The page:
Clinical Health Updates

ESWT improves chronic patella tendonitis

Clinical Question:
Does extracorporeal shockwave therapy improve symptoms in patients with chronic patella tendonitis?

Bottom Line:
In this flawed study, extracorporeal shockwave therapy appeared to be more effective and safer than traditional conservative treatments in the management of patients with chronic patellar tendinopathy.

Reference:
Wang CJ, Ko JY, Chan YS, Weng LH, Hsu SL. Extracorporeal shockwave for chronic patellar tendinopathy. Am J Sports Med 2007;35:972-978.

Study Design:
Non-randomized controlled trial

Synopsis:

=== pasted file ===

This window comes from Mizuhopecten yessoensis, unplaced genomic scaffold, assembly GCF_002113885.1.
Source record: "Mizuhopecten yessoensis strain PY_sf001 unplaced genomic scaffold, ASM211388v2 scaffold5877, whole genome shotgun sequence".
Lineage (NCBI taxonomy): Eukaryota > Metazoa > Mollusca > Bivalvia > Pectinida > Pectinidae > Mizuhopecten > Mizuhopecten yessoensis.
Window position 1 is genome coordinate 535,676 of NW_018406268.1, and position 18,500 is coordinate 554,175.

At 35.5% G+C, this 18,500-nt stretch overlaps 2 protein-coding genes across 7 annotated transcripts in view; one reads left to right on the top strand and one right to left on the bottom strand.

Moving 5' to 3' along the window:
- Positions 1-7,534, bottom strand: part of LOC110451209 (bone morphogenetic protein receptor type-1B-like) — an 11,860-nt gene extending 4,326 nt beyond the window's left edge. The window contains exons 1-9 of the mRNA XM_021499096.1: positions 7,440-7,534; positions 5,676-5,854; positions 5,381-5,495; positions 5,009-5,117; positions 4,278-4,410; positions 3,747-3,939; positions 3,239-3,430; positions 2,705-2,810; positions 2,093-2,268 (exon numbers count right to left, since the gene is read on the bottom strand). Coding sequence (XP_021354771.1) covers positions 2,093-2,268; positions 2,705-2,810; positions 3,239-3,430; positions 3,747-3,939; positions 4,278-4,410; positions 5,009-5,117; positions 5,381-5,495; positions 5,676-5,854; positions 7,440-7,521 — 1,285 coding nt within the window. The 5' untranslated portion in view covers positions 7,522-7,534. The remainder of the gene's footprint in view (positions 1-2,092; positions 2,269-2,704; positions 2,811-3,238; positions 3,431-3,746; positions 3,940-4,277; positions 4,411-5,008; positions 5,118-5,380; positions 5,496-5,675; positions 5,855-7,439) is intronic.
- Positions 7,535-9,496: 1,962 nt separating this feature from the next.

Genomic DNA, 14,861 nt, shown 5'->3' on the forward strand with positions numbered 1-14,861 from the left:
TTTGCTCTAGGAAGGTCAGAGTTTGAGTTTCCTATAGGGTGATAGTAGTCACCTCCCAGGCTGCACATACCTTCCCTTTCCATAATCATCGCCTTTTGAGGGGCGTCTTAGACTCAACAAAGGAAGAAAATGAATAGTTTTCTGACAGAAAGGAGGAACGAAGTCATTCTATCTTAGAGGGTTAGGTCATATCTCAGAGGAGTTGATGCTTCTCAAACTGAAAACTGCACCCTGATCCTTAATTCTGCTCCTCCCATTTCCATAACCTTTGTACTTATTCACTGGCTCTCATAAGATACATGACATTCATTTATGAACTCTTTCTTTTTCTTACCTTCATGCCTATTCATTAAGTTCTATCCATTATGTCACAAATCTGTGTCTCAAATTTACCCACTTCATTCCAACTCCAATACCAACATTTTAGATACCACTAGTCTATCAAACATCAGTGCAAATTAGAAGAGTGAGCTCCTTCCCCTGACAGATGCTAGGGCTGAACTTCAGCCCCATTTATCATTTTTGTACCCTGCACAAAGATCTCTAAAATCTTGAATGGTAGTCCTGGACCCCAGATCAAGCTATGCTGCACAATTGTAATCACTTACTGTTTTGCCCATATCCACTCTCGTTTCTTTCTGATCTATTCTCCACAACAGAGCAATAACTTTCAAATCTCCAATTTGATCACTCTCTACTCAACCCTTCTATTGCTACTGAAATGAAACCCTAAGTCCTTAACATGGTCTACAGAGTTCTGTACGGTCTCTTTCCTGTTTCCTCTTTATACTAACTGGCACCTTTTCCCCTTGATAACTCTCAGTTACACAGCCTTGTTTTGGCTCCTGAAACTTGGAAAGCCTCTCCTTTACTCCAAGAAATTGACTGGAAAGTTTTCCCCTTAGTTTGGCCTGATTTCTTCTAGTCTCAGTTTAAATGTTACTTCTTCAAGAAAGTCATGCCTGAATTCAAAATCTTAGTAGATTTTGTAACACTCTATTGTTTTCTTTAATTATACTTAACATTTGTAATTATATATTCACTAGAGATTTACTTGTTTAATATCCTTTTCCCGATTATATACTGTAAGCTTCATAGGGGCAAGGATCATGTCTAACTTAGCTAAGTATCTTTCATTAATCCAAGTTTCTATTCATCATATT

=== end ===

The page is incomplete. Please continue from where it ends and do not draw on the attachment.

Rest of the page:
Chronic patellar tendinopathy is an overuse syndrome with pathologic changes similar to tendinopathies of the shoulder, elbow, and heel. Extracorporeal shockwave was shown effective in many tendinopathies. The authors investigated whether extracorporeal shockwave therapy may be more effective than conservative treatment for chronic patellar tendinopathy. They did a randomized controlled clinical trial; Level of evidence, 2. This study consisted of 27 patients (30 knees) in the study group and 23 patients (24 knees) in the control group. In the study group, patients were treated with 1500 impulses of extracorporeal shockwave at 14 KV (equivalent to 0.18 mJ/mm(2) energy flux density) to the affected knee at a single session. Patients in the control group were treated with conservative treatments including nonsteroidal anti-inflammatory drugs, physiotherapy, exercise program, and the use of a knee strap. The evaluation parameters included pain score, Victorian Institute of Sports Assessment score, and ultrasonographic examination at 1, 3, 6, and 12 months and then once a year. At the 2- to 3-year follow-up, the overall results for the study group were 43% excellent, 47% good, 10% fair, and none poor. For the control group, the results were none excellent, 50% good, 25% fair, and 25% poor. The mean Victorian Institute of Sports Assessment scores were 42.57 +/- 10.22 and 39.25 +/- 10.85, respectively, before treatment (P = .129) and 92.0 +/- 10.17 and 41.04 +/- 10.96, respectively, after treatment (P < .001). Satisfactory results were observed in 90% of the study group versus 50% of the control group (P < .001). Recurrence of symptoms occurred in 13% of the study group and 50% of the control group (P = .014). Ultrasonographic examination showed a significant increase in the vascularity of the patellar tendon and a trend of reduction in the patellar tendon thickness after shockwave treatment compared with conservative treatments. However, no significant difference in the appearance, arrangement, and homogeneity of tendon fibers was noted between the 2 groups. There were no systemic or local complications or device-related problems.